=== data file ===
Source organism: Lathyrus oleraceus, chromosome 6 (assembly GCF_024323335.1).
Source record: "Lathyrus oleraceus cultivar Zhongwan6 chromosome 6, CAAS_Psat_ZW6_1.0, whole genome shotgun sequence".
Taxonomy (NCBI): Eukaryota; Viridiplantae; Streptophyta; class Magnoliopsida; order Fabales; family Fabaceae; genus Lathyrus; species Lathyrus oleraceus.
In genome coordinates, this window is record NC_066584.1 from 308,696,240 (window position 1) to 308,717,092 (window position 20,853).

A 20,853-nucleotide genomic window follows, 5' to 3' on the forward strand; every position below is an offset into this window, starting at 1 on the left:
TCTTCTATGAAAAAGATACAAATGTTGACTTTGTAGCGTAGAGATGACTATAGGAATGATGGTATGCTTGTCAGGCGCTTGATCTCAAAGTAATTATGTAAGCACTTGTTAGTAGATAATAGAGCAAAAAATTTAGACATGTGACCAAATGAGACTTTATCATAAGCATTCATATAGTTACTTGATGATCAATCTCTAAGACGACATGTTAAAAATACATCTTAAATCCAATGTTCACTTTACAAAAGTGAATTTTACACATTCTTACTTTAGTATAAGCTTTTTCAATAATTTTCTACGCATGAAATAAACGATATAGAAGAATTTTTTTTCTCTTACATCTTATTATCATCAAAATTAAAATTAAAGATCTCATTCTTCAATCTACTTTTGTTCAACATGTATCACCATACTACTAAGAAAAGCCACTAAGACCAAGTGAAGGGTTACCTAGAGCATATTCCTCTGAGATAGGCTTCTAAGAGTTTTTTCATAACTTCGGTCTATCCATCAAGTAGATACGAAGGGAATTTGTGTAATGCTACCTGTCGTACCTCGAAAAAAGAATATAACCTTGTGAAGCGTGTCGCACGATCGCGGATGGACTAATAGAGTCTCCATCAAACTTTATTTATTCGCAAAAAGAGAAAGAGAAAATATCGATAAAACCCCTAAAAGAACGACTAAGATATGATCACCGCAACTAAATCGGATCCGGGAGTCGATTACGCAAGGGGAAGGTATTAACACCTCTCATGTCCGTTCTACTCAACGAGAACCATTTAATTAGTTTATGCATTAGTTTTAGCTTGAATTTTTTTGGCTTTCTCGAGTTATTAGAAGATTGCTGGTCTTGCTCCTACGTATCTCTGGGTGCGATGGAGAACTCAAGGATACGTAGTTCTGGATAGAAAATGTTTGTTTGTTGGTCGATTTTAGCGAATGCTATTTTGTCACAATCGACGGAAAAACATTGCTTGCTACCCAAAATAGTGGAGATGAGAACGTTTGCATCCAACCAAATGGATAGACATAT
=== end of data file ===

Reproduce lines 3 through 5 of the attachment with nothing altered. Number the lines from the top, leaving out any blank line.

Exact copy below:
Taxonomy (NCBI): Eukaryota; Viridiplantae; Streptophyta; class Magnoliopsida; order Fabales; family Fabaceae; genus Lathyrus; species Lathyrus oleraceus.
In genome coordinates, this window is record NC_066584.1 from 308,696,240 (window position 1) to 308,717,092 (window position 20,853).

A 20,853-nucleotide genomic window follows, 5' to 3' on the forward strand; every position below is an offset into this window, starting at 1 on the left: